Genetic mutations and the biological clock
Genetic mutations occur throughout the body. However, as we age they become more prolific. This can affect our fertility. Once women reach their mid-30s fertility rapidly declines. By the age of 40 the chances of natural conception are significantly decreased.
Women have a limited supply of eggs and associated genetic mutations increase with age. However, understanding the processes that cause a decline in egg health is still a work in progress. Recently published new research suggests that human eggs maybe ‘time stamped’ and this is all linked to cumulus cells and oxygen deprivation.
What are cumulus cells?
Human eggs (oocytes) are surrounded by a cluster of cells called cumulus cells. Collectively this protective outer layer is known as the cumulus oophorus. This group of cells are present within the ovarian follicle and they persist following ovulation. Also, for fertilisation to occur the spermatozoa must penetrate the cumulus oophorus.
Cumulus cells perform a number of functions. They are responsible supporting the maturation of the oocyte and transmitting endocrine signals linked to ovulation1.
These cells also provide an important energy substrate for glycolysis and meiotic resumption, as well as overall protection of the oocyte2. The vital roles these cells play in oocyte development has opened avenues for using cumulus cell gene expression in profiling for oocyte quality assessment and potential embryo development.
A link between cumulus cells, ovarian aging & genetic mutations
Research just published in the 2016 issue of the journal Molecular Human Reproduction has shed new light on ovarian aging and genetic mutations. During this study, researchers from the Yale School of Medicine have identified key molecular pathways associated with cumulus cells and the aging of human oocytes3.
During this research, scientists were interested in determining the cause for the rapid decline in egg quality after the age of 40. The team examined 20 cumulus cells in 15 patients. Seven patients were over the age of 40 and eight patients were under the age of 35. By examining the divergence in RNA expression between the age cohorts, the scientists were able to draw several conclusions.
Hypoxia & egg cell genetic mutations
Researchers found that of the 11,572 genes expressed in the cumulus cells of both age cohorts, 45 were expressed differently. Although at the surface this may not seem like a lot. However, these 45 genes were linked to hypoxia stress release.
This oxygen deprivation causes cumulus cell death, essentially removing the very protective mechanism designed to nurture eggs. Consequently, this sub-optimal oxygen level within the ovarian follicles triggers a cascade of biochemical modifications in the cumulus cells and genetic mutations.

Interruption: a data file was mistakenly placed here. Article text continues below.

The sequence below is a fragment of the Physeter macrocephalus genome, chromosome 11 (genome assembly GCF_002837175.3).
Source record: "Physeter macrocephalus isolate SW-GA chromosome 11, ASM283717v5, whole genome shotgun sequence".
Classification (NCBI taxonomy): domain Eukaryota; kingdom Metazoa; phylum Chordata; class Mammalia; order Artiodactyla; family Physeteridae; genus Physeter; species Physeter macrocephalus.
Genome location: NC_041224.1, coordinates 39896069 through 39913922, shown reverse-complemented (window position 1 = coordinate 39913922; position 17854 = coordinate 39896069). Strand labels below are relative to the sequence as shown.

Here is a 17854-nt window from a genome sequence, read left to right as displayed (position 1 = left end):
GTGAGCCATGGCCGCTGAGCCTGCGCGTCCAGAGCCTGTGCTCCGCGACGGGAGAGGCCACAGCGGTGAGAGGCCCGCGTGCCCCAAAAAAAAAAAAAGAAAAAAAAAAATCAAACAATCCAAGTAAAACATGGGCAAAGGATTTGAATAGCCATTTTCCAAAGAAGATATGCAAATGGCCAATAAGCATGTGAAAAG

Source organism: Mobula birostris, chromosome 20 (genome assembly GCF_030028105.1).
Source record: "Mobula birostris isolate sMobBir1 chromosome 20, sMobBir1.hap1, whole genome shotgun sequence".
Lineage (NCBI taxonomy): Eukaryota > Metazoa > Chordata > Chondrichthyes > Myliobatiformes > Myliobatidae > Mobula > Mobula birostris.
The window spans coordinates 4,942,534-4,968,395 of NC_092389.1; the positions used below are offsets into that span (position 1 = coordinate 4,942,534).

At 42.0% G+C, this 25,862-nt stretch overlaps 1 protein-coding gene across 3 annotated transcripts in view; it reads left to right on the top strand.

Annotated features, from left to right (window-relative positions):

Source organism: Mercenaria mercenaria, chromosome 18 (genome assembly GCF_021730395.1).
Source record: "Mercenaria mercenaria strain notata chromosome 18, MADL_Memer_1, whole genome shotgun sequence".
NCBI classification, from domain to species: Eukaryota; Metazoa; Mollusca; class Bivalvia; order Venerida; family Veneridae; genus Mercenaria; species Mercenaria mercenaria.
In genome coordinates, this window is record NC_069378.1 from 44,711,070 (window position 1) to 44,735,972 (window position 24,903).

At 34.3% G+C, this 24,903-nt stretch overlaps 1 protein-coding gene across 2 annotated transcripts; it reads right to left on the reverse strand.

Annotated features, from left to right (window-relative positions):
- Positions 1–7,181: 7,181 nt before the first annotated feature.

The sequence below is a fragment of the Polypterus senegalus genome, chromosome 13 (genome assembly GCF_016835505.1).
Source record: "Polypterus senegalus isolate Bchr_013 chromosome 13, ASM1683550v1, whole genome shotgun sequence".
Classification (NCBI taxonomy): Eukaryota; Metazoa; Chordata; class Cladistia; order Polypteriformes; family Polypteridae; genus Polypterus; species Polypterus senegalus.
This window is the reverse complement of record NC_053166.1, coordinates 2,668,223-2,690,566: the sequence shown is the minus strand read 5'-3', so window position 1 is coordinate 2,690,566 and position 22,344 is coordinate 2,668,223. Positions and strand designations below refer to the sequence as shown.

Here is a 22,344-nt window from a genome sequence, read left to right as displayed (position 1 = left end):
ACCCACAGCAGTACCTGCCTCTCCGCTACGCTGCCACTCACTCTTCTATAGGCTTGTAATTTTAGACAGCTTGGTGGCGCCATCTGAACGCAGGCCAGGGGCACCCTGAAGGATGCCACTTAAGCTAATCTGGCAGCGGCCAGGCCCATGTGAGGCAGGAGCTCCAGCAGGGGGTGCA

Subsequently, these findings indicate that the ovarian microenvironment in older women promotes the expression of hypoxia-induced genes caused by chronic exposure to poor oxygen levels. According to the researchers these are the mechanisms that cause oocyte aging and deterioration in women in the mid-30s and older.
Basically, modification of RNA triggered by age-induced hypoxia in cumulus cells are biological clock messengers. This can cause chromosomal abnormalities in oocytes. Consequently these change may account for the decline in fertility, an increase in miscarriage risk, and genetic mutations causing birth defects associated with older mothers.
What does this mean for older mothers?
Screening cumulus cells for signs of hypoxia could assist to identify healthy eggs during in-vitro fertilisation treatments. This could also provide a mechanism to modify ovarian stimulation protocols for better results. Therefore, ultimately the aim is that this knowledge may lead to advanced treatments to improve fertility in woman in their mid-30s and over by correcting age-related damage.
Although the findings of this research has shed new light on what happens to human oocytes as the body ages there are still many questions that need answering.
Despite the fact that there was clear genetic differentiation between the two age cohorts, these variations were not assessed in terms of embryonic development or clinical results. Nevertheless, how these genetic mutations progress is unclear.
Also, the study sample size was also low, with only 15 participants. Investigations into the actual cause of sub-optimal oxygen levels within the ovarian follicles are required.
Nevertheless, this study has paved the way for further investigation and new avenues to explore with the aim to improve female fertility in older women.
- “Gilchrist R., and Thompson, J. (2007). Oocyte maturation: emerging concepts and technologies to improve developmental potential in vitro. Theriogenology. Volume 67, Issue 1, (pp. 6-15).” ↩
- “Fauser, B et al. (2011) Contemporary genetic technologies and female reproduction. Human Reproduction Update, Volume 17, Issue 6, (pp. 829-47).” ↩
- “Molinari, E. et al. (2016). Transcriptome analysis of human cumulus cells reveals hypoxia as the main determinant of follicular senescence. Molecular Human Reproduction, doi: 10.1093/molehr/gaw038, published online 6 June 2016.” ↩